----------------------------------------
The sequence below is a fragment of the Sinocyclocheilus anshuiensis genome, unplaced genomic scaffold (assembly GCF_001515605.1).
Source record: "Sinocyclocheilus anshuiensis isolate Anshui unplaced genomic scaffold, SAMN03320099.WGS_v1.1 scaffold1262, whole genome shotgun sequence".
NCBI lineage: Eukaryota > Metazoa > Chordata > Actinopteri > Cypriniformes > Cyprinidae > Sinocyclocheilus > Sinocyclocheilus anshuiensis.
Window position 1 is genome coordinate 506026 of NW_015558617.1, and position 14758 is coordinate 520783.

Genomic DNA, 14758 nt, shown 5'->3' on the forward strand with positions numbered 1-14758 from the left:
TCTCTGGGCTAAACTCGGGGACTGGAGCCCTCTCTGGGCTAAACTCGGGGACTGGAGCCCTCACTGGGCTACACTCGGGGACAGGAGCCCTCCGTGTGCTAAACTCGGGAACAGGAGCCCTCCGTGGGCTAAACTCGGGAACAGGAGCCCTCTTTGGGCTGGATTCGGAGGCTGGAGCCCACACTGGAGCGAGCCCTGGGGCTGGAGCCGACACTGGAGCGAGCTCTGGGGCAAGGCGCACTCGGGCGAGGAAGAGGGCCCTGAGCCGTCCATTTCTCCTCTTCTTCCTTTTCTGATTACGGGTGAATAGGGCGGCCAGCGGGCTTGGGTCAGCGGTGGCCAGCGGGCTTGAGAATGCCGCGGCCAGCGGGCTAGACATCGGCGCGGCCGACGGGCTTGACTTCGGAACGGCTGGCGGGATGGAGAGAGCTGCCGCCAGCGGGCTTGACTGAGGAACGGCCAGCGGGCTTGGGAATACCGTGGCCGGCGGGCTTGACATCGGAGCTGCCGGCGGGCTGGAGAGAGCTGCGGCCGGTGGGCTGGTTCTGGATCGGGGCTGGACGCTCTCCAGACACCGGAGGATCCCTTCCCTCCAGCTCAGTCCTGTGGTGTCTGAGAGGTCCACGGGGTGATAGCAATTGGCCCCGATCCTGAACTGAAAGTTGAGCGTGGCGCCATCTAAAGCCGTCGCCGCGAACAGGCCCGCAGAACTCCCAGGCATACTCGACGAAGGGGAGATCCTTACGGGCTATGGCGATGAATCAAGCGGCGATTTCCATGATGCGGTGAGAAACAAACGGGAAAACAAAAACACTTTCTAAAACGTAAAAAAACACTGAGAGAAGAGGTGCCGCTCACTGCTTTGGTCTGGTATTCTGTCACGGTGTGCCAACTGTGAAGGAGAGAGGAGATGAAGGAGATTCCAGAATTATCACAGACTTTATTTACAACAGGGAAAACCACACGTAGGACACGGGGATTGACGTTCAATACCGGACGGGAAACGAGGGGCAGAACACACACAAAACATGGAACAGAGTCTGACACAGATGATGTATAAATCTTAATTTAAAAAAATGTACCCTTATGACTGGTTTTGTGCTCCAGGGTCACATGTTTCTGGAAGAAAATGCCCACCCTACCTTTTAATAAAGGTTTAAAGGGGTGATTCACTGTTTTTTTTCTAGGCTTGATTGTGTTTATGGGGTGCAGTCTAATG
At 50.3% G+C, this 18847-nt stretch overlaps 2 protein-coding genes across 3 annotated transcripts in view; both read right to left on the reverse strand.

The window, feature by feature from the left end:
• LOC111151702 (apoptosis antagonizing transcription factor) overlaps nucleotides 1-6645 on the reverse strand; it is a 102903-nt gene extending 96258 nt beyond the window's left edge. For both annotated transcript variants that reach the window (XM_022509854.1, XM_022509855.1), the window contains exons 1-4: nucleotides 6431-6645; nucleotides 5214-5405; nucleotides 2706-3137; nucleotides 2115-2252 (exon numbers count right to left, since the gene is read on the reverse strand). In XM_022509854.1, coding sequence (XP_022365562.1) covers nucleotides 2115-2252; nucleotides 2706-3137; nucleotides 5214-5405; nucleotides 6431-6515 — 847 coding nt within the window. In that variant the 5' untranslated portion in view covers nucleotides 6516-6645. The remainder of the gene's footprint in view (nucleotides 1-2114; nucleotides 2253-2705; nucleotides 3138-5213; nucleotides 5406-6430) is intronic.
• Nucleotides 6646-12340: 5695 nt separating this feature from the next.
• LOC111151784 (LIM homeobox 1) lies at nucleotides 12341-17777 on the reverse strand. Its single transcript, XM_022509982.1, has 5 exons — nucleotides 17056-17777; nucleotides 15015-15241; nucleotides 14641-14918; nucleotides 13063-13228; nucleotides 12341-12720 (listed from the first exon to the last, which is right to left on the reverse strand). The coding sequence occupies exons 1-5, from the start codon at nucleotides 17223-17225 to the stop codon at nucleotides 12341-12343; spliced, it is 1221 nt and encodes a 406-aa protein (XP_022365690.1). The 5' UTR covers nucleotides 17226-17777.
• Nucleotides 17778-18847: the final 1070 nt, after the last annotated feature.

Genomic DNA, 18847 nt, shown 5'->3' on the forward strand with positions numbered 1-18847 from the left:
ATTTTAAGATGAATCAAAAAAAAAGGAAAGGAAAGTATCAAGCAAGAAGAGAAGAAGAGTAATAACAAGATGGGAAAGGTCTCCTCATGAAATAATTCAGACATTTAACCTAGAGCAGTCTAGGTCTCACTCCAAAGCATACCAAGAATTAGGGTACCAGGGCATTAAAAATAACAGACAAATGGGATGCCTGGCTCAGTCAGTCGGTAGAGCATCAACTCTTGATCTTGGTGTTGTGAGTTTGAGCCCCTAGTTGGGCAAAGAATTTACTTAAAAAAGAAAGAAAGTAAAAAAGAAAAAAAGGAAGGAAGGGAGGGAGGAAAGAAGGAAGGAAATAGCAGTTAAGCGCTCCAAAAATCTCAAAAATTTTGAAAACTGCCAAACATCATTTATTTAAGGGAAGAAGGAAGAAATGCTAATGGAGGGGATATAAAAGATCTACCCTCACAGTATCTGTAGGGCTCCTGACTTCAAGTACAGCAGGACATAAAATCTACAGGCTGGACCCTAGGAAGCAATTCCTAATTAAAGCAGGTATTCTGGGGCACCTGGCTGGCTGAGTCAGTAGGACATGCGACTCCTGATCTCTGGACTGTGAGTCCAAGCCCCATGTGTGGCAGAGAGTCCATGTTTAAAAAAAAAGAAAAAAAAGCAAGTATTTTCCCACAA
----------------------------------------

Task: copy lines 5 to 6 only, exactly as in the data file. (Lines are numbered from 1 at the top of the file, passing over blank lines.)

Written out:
Genomic DNA, 14758 nt, shown 5'->3' on the forward strand with positions numbered 1-14758 from the left:
TCTCTGGGCTAAACTCGGGGACTGGAGCCCTCTCTGGGCTAAACTCGGGGACTGGAGCCCTCACTGGGCTACACTCGGGGACAGGAGCCCTCCGTGTGCTAAACTCGGGAACAGGAGCCCTCCGTGGGCTAAACTCGGGAACAGGAGCCCTCTTTGGGCTGGATTCGGAGGCTGGAGCCCACACTGGAGCGAGCCCTGGGGCTGGAGCCGACACTGGAGCGAGCTCTGGGGCAAGGCGCACTCGGGCGAGGAAGAGGGCCCTGAGCCGTCCATTTCTCCTCTTCTTCCTTTTCTGATTACGGGTGAATAGGGCGGCCAGCGGGCTTGGGTCAGCGGTGGCCAGCGGGCTTGAGAATGCCGCGGCCAGCGGGCTAGACATCGGCGCGGCCGACGGGCTTGACTTCGGAACGGCTGGCGGGATGGAGAGAGCTGCCGCCAGCGGGCTTGACTGAGGAACGGCCAGCGGGCTTGGGAATACCGTGGCCGGCGGGCTTGACATCGGAGCTGCCGGCGGGCTGGAGAGAGCTGCGGCCGGTGGGCTGGTTCTGGATCGGGGCTGGACGCTCTCCAGACACCGGAGGATCCCTTCCCTCCAGCTCAGTCCTGTGGTGTCTGAGAGGTCCACGGGGTGATAGCAATTGGCCCCGATCCTGAACTGAAAGTTGAGCGTGGCGCCATCTAAAGCCGTCGCCGCGAACAGGCCCGCAGAACTCCCAGGCATACTCGACGAAGGGGAGATCCTTACGGGCTATGGCGATGAATCAAGCGGCGATTTCCATGATGCGGTGAGAAACAAACGGGAAAACAAAAACACTTTCTAAAACGTAAAAAAACACTGAGAGAAGAGGTGCCGCTCACTGCTTTGGTCTGGTATTCTGTCACGGTGTGCCAACTGTGAAGGAGAGAGGAGATGAAGGAGATTCCAGAATTATCACAGACTTTATTTACAACAGGGAAAACCACACGTAGGACACGGGGATTGACGTTCAATACCGGACGGGAAACGAGGGGCAGAACACACACAAAACATGGAACAGAGTCTGACACAGATGATGTATAAATCTTAATTTAAAAAAATGTACCCTTATGACTGGTTTTGTGCTCCAGGGTCACATGTTTCTGGAAGAAAATGCCCACCCTACCTTTTAATAAAGGTTTAAAGGGGTGATTCACTGTTTTTTTTCTAGGCTTGATTGTGTTTATGGGGTGCAGTCTAATG